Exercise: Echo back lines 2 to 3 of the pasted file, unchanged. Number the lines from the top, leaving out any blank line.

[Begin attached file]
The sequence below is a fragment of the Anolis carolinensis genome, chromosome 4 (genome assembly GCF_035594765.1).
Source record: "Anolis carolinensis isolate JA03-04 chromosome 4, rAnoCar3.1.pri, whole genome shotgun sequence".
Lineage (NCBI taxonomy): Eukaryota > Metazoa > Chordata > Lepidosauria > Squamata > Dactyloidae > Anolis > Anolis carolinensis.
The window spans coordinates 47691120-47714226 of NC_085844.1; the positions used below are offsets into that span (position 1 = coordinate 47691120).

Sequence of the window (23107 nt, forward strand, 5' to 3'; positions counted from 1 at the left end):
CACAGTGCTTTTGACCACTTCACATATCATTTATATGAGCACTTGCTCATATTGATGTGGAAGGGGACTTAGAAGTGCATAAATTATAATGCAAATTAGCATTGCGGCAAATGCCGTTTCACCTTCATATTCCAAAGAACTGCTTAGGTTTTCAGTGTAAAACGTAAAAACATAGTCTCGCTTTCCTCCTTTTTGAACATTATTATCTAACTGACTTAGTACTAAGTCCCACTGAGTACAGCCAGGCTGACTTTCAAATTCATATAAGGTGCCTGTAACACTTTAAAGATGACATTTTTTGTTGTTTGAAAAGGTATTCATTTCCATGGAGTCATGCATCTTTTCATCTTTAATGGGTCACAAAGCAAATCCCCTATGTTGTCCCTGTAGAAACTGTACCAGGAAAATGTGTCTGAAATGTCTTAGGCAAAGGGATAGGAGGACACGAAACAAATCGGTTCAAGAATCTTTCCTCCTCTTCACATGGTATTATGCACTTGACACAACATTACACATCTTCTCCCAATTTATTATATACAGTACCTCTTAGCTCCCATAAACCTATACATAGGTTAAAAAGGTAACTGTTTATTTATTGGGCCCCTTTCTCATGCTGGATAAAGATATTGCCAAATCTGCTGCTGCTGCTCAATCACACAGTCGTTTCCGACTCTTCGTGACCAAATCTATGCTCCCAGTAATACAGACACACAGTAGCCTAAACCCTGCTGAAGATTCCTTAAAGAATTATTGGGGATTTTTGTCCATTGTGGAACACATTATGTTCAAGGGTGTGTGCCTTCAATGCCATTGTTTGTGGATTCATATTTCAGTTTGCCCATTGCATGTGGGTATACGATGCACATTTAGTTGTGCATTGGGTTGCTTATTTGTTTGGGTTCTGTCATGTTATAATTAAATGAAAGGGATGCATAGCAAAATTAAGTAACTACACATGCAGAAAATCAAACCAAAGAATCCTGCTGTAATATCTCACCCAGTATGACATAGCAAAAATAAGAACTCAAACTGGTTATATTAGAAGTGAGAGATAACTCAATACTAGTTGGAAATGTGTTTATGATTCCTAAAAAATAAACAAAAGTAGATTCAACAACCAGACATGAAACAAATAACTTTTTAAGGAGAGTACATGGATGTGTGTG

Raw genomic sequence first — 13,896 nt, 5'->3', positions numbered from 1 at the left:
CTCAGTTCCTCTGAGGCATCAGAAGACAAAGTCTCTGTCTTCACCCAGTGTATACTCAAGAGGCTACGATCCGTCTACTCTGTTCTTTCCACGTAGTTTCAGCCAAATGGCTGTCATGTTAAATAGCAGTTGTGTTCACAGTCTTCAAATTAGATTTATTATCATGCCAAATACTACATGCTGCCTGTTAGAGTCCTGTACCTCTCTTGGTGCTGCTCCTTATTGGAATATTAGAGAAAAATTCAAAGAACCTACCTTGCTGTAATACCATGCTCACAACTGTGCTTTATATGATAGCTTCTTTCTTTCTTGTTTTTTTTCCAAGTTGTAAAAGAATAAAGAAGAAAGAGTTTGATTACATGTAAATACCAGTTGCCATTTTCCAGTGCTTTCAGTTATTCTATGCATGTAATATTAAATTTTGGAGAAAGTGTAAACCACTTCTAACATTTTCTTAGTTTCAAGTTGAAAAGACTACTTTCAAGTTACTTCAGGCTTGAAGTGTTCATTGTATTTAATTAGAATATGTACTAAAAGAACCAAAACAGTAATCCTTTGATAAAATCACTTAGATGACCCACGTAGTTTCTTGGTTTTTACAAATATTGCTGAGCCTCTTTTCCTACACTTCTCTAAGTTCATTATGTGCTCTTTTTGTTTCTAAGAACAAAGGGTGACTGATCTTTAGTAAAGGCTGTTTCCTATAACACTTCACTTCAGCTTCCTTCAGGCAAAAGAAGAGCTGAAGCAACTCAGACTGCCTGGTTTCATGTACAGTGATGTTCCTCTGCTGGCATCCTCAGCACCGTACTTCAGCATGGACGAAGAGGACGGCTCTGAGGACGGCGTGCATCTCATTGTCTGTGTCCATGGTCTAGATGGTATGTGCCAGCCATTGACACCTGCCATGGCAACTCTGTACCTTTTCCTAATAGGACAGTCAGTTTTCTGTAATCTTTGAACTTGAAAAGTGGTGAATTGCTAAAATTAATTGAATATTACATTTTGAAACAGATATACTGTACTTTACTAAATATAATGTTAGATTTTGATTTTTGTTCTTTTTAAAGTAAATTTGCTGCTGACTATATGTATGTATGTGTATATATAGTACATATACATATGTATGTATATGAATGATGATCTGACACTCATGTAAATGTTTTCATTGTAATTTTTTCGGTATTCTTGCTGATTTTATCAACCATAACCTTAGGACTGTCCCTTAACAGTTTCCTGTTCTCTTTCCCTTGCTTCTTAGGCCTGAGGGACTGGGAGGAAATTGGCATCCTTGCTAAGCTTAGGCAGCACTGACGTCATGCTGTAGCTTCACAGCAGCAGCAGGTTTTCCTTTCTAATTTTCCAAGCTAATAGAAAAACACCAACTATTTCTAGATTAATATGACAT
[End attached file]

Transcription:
Source record: "Anolis carolinensis isolate JA03-04 chromosome 4, rAnoCar3.1.pri, whole genome shotgun sequence".
Lineage (NCBI taxonomy): Eukaryota > Metazoa > Chordata > Lepidosauria > Squamata > Dactyloidae > Anolis > Anolis carolinensis.